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The Chanzo Morning Briefing – August 14, 2023

In our briefing today: Crackdown on DP World deal critics intensifies in Tanzania as arrests continue; Workers constructing SGR are striking over delayed pay: ‘Enough is enough’; Tanzania, Uganda agrees to internet sharing deal.

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Dar es Salaam. Good morning! The Chanzo is here with a rundown of major news stories reported in Tanzania over the weekend.

Crackdown on DP World deal critics intensifies in Tanzania as arrests continue

Dr Willibrod Peter Slaa, one of the critics of the Tanzania-Dubai intergovernmental agreement, was reportedly arrested at his home in the city Sunday as the crackdown on the critics of the controversial deal appears to intensify in Tanzania.

The agreement, which will allow Dubai-based multinational logistics company DP World to take over some operations at the Dar es Salaam port, has stirred harsh criticism from several actors who think it will benefit the company more than Tanzania and its people.

According to reports circulating on social media, Dr Slaa, who served as Tanzania’s ambassador to Sweden between 2017 and 2021, was arrested at his home in Mbweni, Kawe, before he was taken to the Kawe Police Post for interrogation.

Full story here.

Workers constructing SGR are striking over delayed pay: ‘Enough is enough’

Turkish workers employed by the Turkish construction company Yapı Merkezi in the Tanzania Standard Gauge Railway project have been on strike since August 5, demanding payment of their unpaid wages for the past seven months.

On Friday, when the strike entered its seventh day, the Yapı Merkezi workers stated, “We will continue our strike until our voices are heard and until we receive our wages. We do not do charity, we want what we deserve.”

Ömer Tanrıverdi, one of the Yapı Merkezi striking workers, told Bianet, a Turkish press agency based in Beyoğlu, Istanbul, that he has been working on the project for 10 months and hasn’t received his salary since February.

“The company has put us in a difficult situation,” Tanrıverdi recounted. “When financial difficulties increased, they deducted US$600 from friends who wanted to leave, claiming it was for the plane ticket. Lately, as more people quit their jobs, they raised this deduction to US$3,000, and now it’s up to US$4,000. People are practically held captive here.”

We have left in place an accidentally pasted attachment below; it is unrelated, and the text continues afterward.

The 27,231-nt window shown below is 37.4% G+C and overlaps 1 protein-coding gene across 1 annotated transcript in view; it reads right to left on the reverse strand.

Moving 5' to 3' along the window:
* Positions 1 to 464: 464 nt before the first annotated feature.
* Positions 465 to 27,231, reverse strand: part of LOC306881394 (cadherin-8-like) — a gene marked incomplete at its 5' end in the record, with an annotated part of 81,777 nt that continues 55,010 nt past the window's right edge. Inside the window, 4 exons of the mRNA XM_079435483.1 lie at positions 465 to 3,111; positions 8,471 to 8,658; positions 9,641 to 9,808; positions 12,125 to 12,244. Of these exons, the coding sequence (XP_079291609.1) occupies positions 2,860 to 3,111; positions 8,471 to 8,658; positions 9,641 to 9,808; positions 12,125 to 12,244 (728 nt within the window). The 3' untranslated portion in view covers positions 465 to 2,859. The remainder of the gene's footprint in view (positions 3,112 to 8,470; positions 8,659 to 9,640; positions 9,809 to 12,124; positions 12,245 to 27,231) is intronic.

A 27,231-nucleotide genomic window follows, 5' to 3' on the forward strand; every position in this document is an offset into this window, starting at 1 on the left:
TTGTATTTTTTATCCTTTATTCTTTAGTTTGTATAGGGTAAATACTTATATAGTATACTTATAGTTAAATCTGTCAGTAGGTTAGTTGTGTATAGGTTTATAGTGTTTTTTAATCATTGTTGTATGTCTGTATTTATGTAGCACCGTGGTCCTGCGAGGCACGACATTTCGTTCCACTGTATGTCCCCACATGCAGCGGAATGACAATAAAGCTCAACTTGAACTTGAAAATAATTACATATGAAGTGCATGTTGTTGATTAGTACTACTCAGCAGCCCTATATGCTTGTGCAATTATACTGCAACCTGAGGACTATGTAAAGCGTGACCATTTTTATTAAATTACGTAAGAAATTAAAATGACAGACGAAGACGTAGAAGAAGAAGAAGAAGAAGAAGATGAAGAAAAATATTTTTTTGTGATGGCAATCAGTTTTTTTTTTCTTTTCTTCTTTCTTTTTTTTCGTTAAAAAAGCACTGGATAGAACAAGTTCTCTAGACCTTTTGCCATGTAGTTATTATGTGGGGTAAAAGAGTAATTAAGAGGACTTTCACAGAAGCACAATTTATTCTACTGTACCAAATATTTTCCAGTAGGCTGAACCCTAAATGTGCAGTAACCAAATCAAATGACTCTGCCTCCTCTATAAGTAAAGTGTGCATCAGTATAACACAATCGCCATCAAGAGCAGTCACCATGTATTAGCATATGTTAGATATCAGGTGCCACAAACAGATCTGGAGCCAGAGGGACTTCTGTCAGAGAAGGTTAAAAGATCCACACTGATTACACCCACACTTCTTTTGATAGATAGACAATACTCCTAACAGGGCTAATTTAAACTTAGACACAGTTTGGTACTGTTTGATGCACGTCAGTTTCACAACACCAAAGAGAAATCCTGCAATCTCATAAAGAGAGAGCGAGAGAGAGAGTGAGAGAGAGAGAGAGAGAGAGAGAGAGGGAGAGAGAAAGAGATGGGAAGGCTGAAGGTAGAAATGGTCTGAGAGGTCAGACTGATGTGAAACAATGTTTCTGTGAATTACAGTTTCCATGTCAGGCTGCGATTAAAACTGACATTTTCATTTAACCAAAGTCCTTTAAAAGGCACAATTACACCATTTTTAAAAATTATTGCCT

Full story here.

Tanzania, Uganda agrees to internet sharing deal

Tanzania and Uganda have reached a deal where the National Backbone Infrastructures (NBI) of the two countries have become interconnected to ease internet connection for citizens.

Uganda’s New Vision newspaper quoted the country’s ICT and National Guidance Minister, Dr Chris Baryomunsi, saying: “We have now hooked the National Backbone Infrastructure (NBI) of Uganda to that of Tanzania so that our systems can speak to each other.”

Baryomunsi added that Uganda has been relying on the fibre optic cable running through the Indian Ocean and Mombasa, Kenya, but that was sometimes unstable.

He says the connection has been responsible for increasing Internet supply and reducing the cost of supplying it to the end user in Uganda.

According to the New Vision’s analysis, It now costs US$35 to consume one megabit per second (Mbps) per month of internet generated by the Ugandan government. This is a drop from US$70 per megabit per second per month previously.

Mbps are units of measurement for network bandwidth and throughput. They are used to show how fast a network or internet connection is.

Although this price reduction applies to only government-generated Internet, analysts told the paper that the move could have far-reaching effects on the prices Ugandans pay to use Internet provided by local telecom providers.

This is it for today, and we hope you enjoyed our briefing. Please consider subscribing to our newsletter (see below) or following us on Twitter (here), as that is the best way to ensure you do not miss any of these briefings.  And in case you have any questions or comments, please drop a word to our editors at


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